In the end, the song created an impasse and stalled me out such that I never finished the CD. After getting stuck on that song, all the songs on the list started to cause me great doubt. Maybe it would come across as ridiculous (which it is). And do you know how hard it is to find a CD's worth of songs that are actually appropriate to send to a child? Maybe it's just my iTunes playlist, but every song I like tends to be about dysfunctional relationships, heartbreak, drugs, or, okay, being a playa (don't hate!). Maybe that says more about me than it does about music. But really, I spent some time thinking about it, and it's not all that easy to come up with really good music with lyrics worth inflicting on a tiny child. If she were 15 and filled with angst, oh, then I'd know exactly what to send her. Her father claims it's those teenage years he had in mind when he singled me out as godmother-- probably because I never really outgrew my adolescence.

It sounds like I'm disparaging Band of Horses, but I am not. I really like this song. It's old school, even though it's from their new album. When I think old school, I think of early 90s music that had those large sounds, the big choruses and the rousing opening riffs. Kind of what Coldplay tried to keep up afterwards. Band of Horses do it better, and with more interesting lyrics. It just wasn't right for a 1-year old.

So, if anyone's still tuning in, leave me some suggestions about what I could include on a CD for a 1-year old child. No Sesame Street or Spongebob sh*t either, okay? We're talking real music, adult music, that you wouldn't mind a child hearing as well. I guess I find this really important because I can't remember a time when I didn't know what music was. And that's the only thing from my childhood that I would really want to pass on to a godchild.

Monday, October 15, 2007

when you were young

It’s not really the time to be thinking backwards and reflecting, but I realized today that this here blog turned 3 without me noticing. It’s strange to look back on what was going through my head back then. In some ways, many things have remained similar- I still get wrapped up in a good song or a frothy nothing of a television show or a beautiful foggy San Francisco day. But I don’t live in San Francisco, and the number of uncertainties in my life has certainly been reduced. And I haven’t been anywhere near as dedicated to writing as I was back then. But I don’t really want to think about that today.

There’s this concept called degrees of freedom in molecules. Because we all have infinite possibilities. And then we constrain ourselves. Every time you pin yourself down on a certain point, you lose a little energy. Because you’re at your most dynamic when you are unreliable and random. You're unsteady and insatiable and that's when something, inevitably, happens or you make it happen.

I used to worry. I went from being someone who had imagined shackles locking her to the mud to someone who was uncomfortably teetering, suspended on a hot air balloon that could pop at any moment. Having gone from one extreme to the other, I really worried that it was just a matter of wanting. I used to think that maybe once I got what I wanted, I’d want something else altogether.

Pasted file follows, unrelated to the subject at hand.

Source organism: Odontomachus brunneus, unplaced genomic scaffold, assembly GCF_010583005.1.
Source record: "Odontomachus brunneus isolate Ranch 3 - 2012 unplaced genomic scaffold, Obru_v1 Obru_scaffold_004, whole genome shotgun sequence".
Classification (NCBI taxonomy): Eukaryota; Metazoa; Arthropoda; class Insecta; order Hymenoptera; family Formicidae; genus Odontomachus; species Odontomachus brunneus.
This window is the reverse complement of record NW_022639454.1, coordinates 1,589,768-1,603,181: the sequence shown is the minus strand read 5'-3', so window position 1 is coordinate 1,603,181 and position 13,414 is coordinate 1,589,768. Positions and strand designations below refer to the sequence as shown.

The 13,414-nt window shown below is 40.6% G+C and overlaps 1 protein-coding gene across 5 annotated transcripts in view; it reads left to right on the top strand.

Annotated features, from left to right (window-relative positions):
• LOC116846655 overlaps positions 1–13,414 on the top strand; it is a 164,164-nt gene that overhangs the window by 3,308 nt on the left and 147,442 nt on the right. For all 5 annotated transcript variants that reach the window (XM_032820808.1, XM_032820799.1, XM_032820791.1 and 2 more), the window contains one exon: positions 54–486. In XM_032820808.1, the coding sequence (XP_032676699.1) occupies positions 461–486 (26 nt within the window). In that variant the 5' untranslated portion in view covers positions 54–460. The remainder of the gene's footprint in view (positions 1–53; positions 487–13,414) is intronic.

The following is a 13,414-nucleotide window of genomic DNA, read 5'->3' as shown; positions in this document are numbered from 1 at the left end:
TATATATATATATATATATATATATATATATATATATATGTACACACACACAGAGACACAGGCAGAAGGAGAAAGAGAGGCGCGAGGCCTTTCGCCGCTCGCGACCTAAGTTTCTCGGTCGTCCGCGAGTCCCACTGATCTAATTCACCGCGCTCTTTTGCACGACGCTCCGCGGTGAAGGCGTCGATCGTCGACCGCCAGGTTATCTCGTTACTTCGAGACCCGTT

It’s an important question, I think, the question of whether you want something because you want it or because it keeps you from standing still. Some of us are afraid to stand still. Some of us are afraid to be constantly on the move. And some of us are in between.

I had all my degrees of freedom three years ago. I had no idea where I was heading, and whether it would end in triumph or a spectacular disaster. But thinking of it today, three years later, with a lot more pinned down, there’s still a lot of freedom. I still feel very much like there is much that is unknown in the future. I still could be headed for a fall. But I never thought it would all turn out this way, and I mean that in the best possible way. And therefore, I am temporarily at peace with the notion that there are still a lot of surprises ahead, even as I am also at peace with the notion that my feet have been planted, somewhat, in the ground now. I’m on a path now, even if I’m not sure where it is heading.

An explanation for this week’s song will accompany tomorrow’s post. Maybe. Or you could just listen to it and enjoy.

Wednesday, October 10, 2007

on a long taxi ride

Even though it's entirely likely that I've become so boring that no one is interested in any of my ramblings anymore, and it is an absolute certainty that I should be studying right now, I am still inclined to put a little something out there.

So there are two guys that are seeing me through this whole experience, guys that are not in med school with me, but are in med school with me, if you know what I mean. Both of them have toyed with the idea of becoming a physician at some point, but they have very different ideas about my decision to do this:

  • RR is living vicariously through me in some ways. He cheerleads, he tolerates my whining about missing some stupid question on some stupid quiz, he allows me to brush some of it off but he also encourages healthy fear. He wants me to get some scary board score and match to a ridiculous residency. He has threatened bodily harm if I were to change my mind at some point during this process and decided to become a basketweaver (not that I have any problems with basketweavers, but we can safely conclude that RR has a big problems with them, and with me becoming one of them).

  • W constantly struggles with whether I am doing the right thing. It tickles me a bit because he's more worried about it than I am. In a recent email, he worried that I would lose my soul in the process. He thinks poorly of medicine and the medical profession. I would never dare tell him about any anxiety about an exam, because he would probably fly to the US and stage an intervention. On the other hand, he's kind of hilariously channeling one of my masi's right now, because he recently told me he's convinced that I'm going to swoon for someone during this experience (for the record, I find that notion laughable, and the idea of dating another medical student/doctor makes me throw up in my mouth a little).